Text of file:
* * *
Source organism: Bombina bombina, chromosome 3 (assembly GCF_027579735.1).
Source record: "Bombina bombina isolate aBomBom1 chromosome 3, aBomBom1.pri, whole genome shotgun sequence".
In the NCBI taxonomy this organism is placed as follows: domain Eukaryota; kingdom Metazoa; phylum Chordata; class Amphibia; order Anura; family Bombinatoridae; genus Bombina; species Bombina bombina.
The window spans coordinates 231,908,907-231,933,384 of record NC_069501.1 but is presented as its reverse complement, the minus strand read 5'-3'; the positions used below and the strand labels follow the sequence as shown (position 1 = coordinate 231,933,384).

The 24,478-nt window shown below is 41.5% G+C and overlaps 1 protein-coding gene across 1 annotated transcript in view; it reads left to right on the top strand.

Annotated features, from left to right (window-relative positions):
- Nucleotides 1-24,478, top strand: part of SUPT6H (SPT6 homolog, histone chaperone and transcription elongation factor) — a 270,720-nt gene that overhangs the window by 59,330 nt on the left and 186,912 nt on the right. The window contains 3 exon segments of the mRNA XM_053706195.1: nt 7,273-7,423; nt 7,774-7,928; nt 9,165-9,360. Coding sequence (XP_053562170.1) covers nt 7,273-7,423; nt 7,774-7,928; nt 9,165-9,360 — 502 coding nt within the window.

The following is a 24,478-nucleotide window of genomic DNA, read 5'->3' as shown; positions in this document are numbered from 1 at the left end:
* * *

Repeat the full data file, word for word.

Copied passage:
Source organism: Bombina bombina, chromosome 3 (assembly GCF_027579735.1).
Source record: "Bombina bombina isolate aBomBom1 chromosome 3, aBomBom1.pri, whole genome shotgun sequence".
In the NCBI taxonomy this organism is placed as follows: domain Eukaryota; kingdom Metazoa; phylum Chordata; class Amphibia; order Anura; family Bombinatoridae; genus Bombina; species Bombina bombina.
The window spans coordinates 231,908,907-231,933,384 of record NC_069501.1 but is presented as its reverse complement, the minus strand read 5'-3'; the positions used below and the strand labels follow the sequence as shown (position 1 = coordinate 231,933,384).

The 24,478-nt window shown below is 41.5% G+C and overlaps 1 protein-coding gene across 1 annotated transcript in view; it reads left to right on the top strand.

Annotated features, from left to right (window-relative positions):
- Nucleotides 1-24,478, top strand: part of SUPT6H (SPT6 homolog, histone chaperone and transcription elongation factor) — a 270,720-nt gene that overhangs the window by 59,330 nt on the left and 186,912 nt on the right. The window contains 3 exon segments of the mRNA XM_053706195.1: nt 7,273-7,423; nt 7,774-7,928; nt 9,165-9,360. Coding sequence (XP_053562170.1) covers nt 7,273-7,423; nt 7,774-7,928; nt 9,165-9,360 — 502 coding nt within the window.

The following is a 24,478-nucleotide window of genomic DNA, read 5'->3' as shown; positions in this document are numbered from 1 at the left end: